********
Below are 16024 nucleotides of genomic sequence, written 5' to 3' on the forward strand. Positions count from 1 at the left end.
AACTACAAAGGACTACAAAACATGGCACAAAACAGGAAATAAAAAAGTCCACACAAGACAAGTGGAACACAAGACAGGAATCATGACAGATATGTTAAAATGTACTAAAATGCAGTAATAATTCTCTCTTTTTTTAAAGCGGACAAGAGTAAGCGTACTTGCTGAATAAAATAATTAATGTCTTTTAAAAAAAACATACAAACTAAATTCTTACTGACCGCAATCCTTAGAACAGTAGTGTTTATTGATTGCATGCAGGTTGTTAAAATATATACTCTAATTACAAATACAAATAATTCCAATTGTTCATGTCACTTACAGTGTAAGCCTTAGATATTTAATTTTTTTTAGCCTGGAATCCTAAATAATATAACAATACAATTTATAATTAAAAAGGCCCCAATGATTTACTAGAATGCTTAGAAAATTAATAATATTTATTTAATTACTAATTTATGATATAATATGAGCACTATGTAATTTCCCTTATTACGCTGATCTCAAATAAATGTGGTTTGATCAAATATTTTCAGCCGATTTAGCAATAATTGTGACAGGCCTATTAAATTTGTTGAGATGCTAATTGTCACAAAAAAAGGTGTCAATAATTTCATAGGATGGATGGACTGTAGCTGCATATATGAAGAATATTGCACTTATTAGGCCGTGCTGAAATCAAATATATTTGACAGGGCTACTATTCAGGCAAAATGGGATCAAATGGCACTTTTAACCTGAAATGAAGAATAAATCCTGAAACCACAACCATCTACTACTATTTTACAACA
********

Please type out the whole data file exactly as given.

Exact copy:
Below are 16024 nucleotides of genomic sequence, written 5' to 3' on the forward strand. Positions count from 1 at the left end.
AACTACAAAGGACTACAAAACATGGCACAAAACAGGAAATAAAAAAGTCCACACAAGACAAGTGGAACACAAGACAGGAATCATGACAGATATGTTAAAATGTACTAAAATGCAGTAATAATTCTCTCTTTTTTTAAAGCGGACAAGAGTAAGCGTACTTGCTGAATAAAATAATTAATGTCTTTTAAAAAAAACATACAAACTAAATTCTTACTGACCGCAATCCTTAGAACAGTAGTGTTTATTGATTGCATGCAGGTTGTTAAAATATATACTCTAATTACAAATACAAATAATTCCAATTGTTCATGTCACTTACAGTGTAAGCCTTAGATATTTAATTTTTTTTAGCCTGGAATCCTAAATAATATAACAATACAATTTATAATTAAAAAGGCCCCAATGATTTACTAGAATGCTTAGAAAATTAATAATATTTATTTAATTACTAATTTATGATATAATATGAGCACTATGTAATTTCCCTTATTACGCTGATCTCAAATAAATGTGGTTTGATCAAATATTTTCAGCCGATTTAGCAATAATTGTGACAGGCCTATTAAATTTGTTGAGATGCTAATTGTCACAAAAAAAGGTGTCAATAATTTCATAGGATGGATGGACTGTAGCTGCATATATGAAGAATATTGCACTTATTAGGCCGTGCTGAAATCAAATATATTTGACAGGGCTACTATTCAGGCAAAATGGGATCAAATGGCACTTTTAACCTGAAATGAAGAATAAATCCTGAAACCACAACCATCTACTACTATTTTACAACA